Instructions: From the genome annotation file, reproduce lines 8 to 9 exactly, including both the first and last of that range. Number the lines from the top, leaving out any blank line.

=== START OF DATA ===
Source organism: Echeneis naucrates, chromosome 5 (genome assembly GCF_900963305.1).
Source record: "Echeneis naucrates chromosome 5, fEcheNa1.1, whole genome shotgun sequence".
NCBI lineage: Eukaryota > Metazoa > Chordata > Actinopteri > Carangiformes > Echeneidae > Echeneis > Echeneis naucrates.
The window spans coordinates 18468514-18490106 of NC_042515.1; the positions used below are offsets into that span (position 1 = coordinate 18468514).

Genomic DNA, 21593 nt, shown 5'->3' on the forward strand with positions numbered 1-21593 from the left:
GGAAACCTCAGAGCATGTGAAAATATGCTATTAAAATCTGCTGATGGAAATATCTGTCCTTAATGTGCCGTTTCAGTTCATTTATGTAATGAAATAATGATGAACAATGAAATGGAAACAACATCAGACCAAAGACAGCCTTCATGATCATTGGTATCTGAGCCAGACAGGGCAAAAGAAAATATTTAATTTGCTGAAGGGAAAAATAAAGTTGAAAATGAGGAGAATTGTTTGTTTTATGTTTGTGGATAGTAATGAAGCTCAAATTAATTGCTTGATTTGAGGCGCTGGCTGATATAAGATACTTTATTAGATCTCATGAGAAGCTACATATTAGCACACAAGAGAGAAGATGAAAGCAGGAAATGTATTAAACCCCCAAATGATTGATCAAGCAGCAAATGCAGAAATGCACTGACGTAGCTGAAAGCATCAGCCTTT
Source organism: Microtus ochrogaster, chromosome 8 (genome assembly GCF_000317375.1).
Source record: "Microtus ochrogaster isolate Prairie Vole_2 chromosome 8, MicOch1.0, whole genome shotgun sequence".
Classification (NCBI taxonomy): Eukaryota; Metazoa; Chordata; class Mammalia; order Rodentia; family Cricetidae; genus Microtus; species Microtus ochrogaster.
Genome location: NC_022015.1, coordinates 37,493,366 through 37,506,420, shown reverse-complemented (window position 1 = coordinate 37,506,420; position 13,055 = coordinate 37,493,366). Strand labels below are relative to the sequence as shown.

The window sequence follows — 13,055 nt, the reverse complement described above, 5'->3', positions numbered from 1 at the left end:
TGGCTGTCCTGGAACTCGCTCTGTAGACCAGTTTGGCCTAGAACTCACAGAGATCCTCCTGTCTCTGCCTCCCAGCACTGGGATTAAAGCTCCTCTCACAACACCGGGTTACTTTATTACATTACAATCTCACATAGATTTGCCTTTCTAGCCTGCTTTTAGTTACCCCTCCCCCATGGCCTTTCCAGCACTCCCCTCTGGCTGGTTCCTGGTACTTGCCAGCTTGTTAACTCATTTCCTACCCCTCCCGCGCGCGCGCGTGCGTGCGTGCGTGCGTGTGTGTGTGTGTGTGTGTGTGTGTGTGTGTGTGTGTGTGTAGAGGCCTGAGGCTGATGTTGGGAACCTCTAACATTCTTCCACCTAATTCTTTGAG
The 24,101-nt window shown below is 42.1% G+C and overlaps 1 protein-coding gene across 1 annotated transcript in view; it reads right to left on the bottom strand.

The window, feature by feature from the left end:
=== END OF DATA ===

Source record: "Microtus ochrogaster isolate Prairie Vole_2 chromosome 8, MicOch1.0, whole genome shotgun sequence".
Classification (NCBI taxonomy): Eukaryota; Metazoa; Chordata; class Mammalia; order Rodentia; family Cricetidae; genus Microtus; species Microtus ochrogaster.